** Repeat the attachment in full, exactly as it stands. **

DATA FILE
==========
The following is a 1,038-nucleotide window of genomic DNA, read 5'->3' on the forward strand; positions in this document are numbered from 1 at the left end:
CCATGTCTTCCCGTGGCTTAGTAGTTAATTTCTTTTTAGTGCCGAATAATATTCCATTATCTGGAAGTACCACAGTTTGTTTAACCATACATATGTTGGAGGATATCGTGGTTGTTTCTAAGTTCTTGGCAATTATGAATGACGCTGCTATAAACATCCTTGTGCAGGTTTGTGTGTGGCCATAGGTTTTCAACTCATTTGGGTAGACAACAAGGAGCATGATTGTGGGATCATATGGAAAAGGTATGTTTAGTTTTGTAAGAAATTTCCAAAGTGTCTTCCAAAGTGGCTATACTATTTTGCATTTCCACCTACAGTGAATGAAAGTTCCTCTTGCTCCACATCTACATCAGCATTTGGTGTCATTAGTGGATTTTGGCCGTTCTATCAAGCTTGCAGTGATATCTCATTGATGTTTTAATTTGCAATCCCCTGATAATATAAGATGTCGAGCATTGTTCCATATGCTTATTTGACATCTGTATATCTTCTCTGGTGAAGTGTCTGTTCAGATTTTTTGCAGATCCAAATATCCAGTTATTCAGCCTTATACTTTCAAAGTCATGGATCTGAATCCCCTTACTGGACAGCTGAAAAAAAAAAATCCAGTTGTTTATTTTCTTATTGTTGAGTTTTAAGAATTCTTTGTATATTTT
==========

The following is a 1,038-nucleotide window of genomic DNA, read 5'->3' on the forward strand; positions in this document are numbered from 1 at the left end:
CCATGTCTTCCCGTGGCTTAGTAGTTAATTTCTTTTTAGTGCCGAATAATATTCCATTATCTGGAAGTACCACAGTTTGTTTAACCATACATATGTTGGAGGATATCGTGGTTGTTTCTAAGTTCTTGGCAATTATGAATGACGCTGCTATAAACATCCTTGTGCAGGTTTGTGTGTGGCCATAGGTTTTCAACTCATTTGGGTAGACAACAAGGAGCATGATTGTGGGATCATATGGAAAAGGTATGTTTAGTTTTGTAAGAAATTTCCAAAGTGTCTTCCAAAGTGGCTATACTATTTTGCATTTCCACCTACAGTGAATGAAAGTTCCTCTTGCTCCACATCTACATCAGCATTTGGTGTCATTAGTGGATTTTGGCCGTTCTATCAAGCTTGCAGTGATATCTCATTGATGTTTTAATTTGCAATCCCCTGATAATATAAGATGTCGAGCATTGTTCCATATGCTTATTTGACATCTGTATATCTTCTCTGGTGAAGTGTCTGTTCAGATTTTTTGCAGATCCAAATATCCAGTTATTCAGCCTTATACTTTCAAAGTCATGGATCTGAATCCCCTTACTGGACAGCTGAAAAAAAAAAATCCAGTTGTTTATTTTCTTATTGTTGAGTTTTAAGAATTCTTTGTATATTTT